Noise is a familiar form of pollution that affects us all. But it’s unlike other forms of pollution, because once the noise stops, the pollution immediately comes to an end and the environment is free of it. Other forms of pollution such as sewerage and chemicals can be difficult to remove from the water, soil and air environment.
The perception of noise is always a difficult subject. For some, the sound of a Grand Prix race is thrilling and gives enjoyment to many, whereas to others it is annoying and constitutes a noise nuisance. The same is typical of loud music. Many younger people enjoy listening to music set at high volumes while it infuriates others. So noise is subjective, in some ways it is enjoyed by some but for others, is an unwelcome form of noise pollution such as listening to your neighbour’s television when you are trying to quietly read a book.
It is now well known that excessive noise is a danger to health and can cause stress, sleeplessness, annoyance and many other uncomfortable symptoms.
A rough guide to how noise is measured is shown in the table below.
|80dB||Inside a sports car|
|90dB||Road drill at 3 metres|
|140dB||Threshold of pain|
As you can see from the table, anything over 80-85 dB in volume is very uncomfortable and can impair hearing. Lower volumes of noise can also be annoying if it is disturbing, particularly at night. Normally there are two ways to reduce noise nuisance. One is to eliminate the noise at source, giving instant relief or if this is not possible, introduce soundproofing to reduce the noise nuisance.
Sound travels as spherical ripples through the air much like the ripples created on a pond after a stone has been thrown in. As the ripples travel further away from their source, they reduce in intensity and if they hit a solid barrier or hit reeds, their energy is split up and dissipated in much the same way as sound absorbing materials work.
This is noise that is as the title suggests, airborne and is the type of noise created by speech and radio. Airborne noise tends to be the most annoying when noise is proving to be a nuisance.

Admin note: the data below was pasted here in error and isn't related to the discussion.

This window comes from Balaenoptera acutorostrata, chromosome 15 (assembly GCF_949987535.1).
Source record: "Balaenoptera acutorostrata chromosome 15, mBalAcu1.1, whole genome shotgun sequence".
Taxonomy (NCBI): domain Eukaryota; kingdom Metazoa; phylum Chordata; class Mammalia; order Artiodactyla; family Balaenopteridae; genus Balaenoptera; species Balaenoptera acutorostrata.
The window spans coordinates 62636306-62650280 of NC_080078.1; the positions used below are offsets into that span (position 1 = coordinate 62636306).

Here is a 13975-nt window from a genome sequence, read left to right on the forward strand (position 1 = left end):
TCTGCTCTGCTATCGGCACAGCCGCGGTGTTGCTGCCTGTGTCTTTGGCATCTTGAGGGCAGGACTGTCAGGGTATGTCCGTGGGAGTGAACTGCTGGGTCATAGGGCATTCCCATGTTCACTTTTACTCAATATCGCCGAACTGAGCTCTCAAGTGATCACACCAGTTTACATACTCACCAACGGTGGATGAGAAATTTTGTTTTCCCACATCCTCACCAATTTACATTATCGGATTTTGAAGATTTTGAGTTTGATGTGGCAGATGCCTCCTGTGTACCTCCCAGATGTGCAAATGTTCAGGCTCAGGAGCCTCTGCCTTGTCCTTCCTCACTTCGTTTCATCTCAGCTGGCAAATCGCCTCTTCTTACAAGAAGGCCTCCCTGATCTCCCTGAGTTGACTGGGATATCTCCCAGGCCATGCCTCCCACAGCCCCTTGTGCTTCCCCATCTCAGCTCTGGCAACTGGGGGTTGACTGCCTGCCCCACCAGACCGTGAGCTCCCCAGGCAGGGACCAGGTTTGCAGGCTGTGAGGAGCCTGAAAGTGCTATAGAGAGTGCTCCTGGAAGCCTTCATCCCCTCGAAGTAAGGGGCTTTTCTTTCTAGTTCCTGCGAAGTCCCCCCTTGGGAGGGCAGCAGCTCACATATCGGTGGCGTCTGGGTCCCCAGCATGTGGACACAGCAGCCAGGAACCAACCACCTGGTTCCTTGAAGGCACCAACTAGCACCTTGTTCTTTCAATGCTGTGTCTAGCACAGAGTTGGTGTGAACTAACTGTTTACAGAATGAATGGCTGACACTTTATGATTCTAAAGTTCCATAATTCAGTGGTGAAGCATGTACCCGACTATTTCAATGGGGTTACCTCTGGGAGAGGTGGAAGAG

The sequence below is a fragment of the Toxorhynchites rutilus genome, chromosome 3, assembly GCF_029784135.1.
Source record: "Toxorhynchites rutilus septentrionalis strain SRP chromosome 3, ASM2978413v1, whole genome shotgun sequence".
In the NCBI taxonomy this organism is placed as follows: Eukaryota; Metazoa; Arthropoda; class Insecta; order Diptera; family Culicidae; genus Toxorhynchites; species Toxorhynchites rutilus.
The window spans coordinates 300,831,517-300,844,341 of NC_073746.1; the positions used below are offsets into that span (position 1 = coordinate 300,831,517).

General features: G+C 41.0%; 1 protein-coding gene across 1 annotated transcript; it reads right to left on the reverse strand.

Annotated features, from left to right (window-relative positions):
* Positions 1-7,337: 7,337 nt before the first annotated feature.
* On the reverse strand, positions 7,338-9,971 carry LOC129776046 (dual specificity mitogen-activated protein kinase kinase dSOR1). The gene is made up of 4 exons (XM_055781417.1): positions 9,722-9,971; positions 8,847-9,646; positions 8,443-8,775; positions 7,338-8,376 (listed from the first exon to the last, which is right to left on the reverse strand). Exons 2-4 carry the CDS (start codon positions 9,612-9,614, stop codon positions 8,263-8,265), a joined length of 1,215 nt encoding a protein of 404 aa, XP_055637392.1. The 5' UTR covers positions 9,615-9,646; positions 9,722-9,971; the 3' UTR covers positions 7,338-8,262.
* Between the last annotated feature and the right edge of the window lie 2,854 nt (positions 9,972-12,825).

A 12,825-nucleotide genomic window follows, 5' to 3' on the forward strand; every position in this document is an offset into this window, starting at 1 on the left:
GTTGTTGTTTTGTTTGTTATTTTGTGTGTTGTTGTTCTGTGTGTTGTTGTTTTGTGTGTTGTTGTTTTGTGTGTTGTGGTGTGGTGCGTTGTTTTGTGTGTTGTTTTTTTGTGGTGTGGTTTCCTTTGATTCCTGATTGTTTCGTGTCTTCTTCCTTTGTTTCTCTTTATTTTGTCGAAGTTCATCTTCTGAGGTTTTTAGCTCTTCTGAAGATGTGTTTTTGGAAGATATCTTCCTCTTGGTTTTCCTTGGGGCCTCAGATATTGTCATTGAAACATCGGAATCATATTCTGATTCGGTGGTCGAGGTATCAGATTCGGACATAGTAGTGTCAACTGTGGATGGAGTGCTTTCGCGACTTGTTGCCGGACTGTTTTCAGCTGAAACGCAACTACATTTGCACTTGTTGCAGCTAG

Impact noise again is as the title suggests and is generated by items coming together such as a door slamming or footsteps over a hard floor. Installation of hard floors in flats is a widespread reason for noise nuisance to neighbours living below flats that have this type of floor installed.
Flanking noise is more often perceived in flats where noise is transmitted through the fabric of the building. Flanking noise is more often caused by impact noise and often travels through the walls of the building.
This is more of a problem if the walls are of a lightweight construction so it is important the correct density blocks are used in the construction of new flats today.
Normally a minimum 7 kilonewton density block is specified today to reduce flanking noise nuisance and also help comply with the current regulations for noise control in flats and other multi-occupied buildings.
Noise from vibration is often a problem and can be caused by something simple such as a washing machine or a more extreme example such as heavy industrial machinery in a factory. Noise from vibration will generate both flanking noise and airborne noise depending on its location.